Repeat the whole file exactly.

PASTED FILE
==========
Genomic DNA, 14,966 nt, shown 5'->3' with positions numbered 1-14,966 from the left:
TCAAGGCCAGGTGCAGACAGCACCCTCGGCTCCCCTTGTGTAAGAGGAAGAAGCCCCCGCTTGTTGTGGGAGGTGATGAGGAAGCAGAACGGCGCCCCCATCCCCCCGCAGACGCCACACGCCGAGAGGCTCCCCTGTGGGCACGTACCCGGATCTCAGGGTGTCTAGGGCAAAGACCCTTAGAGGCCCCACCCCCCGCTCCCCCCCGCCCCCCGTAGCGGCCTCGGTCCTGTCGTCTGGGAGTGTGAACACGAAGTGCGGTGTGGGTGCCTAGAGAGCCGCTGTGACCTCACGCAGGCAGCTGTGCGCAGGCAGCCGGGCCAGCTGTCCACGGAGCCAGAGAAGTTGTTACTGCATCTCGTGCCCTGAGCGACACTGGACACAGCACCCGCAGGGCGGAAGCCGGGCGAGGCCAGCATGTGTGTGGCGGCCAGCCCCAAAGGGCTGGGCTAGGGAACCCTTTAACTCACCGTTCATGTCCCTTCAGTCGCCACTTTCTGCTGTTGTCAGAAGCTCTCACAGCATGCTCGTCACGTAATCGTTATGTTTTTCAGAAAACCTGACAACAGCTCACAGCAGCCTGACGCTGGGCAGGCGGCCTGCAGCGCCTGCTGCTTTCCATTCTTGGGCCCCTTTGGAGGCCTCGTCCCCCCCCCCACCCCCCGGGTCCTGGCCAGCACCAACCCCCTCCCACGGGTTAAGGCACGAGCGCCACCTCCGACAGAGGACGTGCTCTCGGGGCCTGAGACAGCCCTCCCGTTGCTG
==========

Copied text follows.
Genomic DNA, 14,966 nt, shown 5'->3' with positions numbered 1-14,966 from the left:
TCAAGGCCAGGTGCAGACAGCACCCTCGGCTCCCCTTGTGTAAGAGGAAGAAGCCCCCGCTTGTTGTGGGAGGTGATGAGGAAGCAGAACGGCGCCCCCATCCCCCCGCAGACGCCACACGCCGAGAGGCTCCCCTGTGGGCACGTACCCGGATCTCAGGGTGTCTAGGGCAAAGACCCTTAGAGGCCCCACCCCCCGCTCCCCCCCGCCCCCCGTAGCGGCCTCGGTCCTGTCGTCTGGGAGTGTGAACACGAAGTGCGGTGTGGGTGCCTAGAGAGCCGCTGTGACCTCACGCAGGCAGCTGTGCGCAGGCAGCCGGGCCAGCTGTCCACGGAGCCAGAGAAGTTGTTACTGCATCTCGTGCCCTGAGCGACACTGGACACAGCACCCGCAGGGCGGAAGCCGGGCGAGGCCAGCATGTGTGTGGCGGCCAGCCCCAAAGGGCTGGGCTAGGGAACCCTTTAACTCACCGTTCATGTCCCTTCAGTCGCCACTTTCTGCTGTTGTCAGAAGCTCTCACAGCATGCTCGTCACGTAATCGTTATGTTTTTCAGAAAACCTGACAACAGCTCACAGCAGCCTGACGCTGGGCAGGCGGCCTGCAGCGCCTGCTGCTTTCCATTCTTGGGCCCCTTTGGAGGCCTCGTCCCCCCCCCCACCCCCCGGGTCCTGGCCAGCACCAACCCCCTCCCACGGGTTAAGGCACGAGCGCCACCTCCGACAGAGGACGTGCTCTCGGGGCCTGAGACAGCCCTCCCGTTGCTG